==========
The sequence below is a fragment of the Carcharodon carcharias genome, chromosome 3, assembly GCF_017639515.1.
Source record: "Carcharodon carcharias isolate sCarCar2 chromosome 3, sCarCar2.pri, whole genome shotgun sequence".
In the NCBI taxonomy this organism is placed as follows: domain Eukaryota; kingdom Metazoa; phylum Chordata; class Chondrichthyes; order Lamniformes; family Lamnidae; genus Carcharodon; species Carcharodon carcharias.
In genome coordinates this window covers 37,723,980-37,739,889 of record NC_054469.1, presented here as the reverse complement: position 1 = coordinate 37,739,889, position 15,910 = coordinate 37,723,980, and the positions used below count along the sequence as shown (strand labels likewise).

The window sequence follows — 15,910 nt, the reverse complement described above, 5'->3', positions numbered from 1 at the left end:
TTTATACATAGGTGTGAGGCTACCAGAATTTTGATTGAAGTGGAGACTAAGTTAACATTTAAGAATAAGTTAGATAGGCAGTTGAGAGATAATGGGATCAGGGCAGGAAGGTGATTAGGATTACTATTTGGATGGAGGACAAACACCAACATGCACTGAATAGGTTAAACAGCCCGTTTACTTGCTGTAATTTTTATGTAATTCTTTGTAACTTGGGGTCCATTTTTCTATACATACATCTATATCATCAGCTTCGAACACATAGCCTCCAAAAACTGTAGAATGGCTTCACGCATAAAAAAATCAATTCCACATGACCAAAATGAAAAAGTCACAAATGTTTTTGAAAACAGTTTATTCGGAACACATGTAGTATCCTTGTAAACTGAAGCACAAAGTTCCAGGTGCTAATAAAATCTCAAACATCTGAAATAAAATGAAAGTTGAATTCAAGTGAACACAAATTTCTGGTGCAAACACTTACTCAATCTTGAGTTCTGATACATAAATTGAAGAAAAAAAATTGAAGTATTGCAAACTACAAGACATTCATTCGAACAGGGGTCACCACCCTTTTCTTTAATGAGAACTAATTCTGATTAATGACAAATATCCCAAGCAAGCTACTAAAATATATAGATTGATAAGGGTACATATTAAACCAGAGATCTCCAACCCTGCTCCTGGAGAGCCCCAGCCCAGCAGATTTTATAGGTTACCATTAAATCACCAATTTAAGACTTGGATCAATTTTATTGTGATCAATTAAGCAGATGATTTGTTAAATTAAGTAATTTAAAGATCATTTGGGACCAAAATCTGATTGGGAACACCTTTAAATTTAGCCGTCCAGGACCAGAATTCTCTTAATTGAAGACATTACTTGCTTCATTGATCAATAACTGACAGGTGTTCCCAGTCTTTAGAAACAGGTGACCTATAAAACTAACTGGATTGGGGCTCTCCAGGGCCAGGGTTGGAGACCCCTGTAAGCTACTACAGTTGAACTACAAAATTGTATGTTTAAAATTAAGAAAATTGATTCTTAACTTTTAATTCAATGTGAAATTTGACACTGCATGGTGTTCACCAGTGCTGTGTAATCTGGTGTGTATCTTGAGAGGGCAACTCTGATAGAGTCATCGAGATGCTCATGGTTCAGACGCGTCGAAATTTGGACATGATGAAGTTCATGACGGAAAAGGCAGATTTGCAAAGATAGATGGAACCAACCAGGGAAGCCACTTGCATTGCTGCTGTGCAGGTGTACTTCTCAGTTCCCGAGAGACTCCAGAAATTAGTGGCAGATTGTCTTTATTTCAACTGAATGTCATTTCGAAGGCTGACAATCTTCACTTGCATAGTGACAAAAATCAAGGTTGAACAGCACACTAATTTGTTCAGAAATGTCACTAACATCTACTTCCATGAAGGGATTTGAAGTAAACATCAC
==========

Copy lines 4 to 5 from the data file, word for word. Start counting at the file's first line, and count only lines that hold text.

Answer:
In genome coordinates this window covers 37,723,980-37,739,889 of record NC_054469.1, presented here as the reverse complement: position 1 = coordinate 37,739,889, position 15,910 = coordinate 37,723,980, and the positions used below count along the sequence as shown (strand labels likewise).

The window sequence follows — 15,910 nt, the reverse complement described above, 5'->3', positions numbered from 1 at the left end: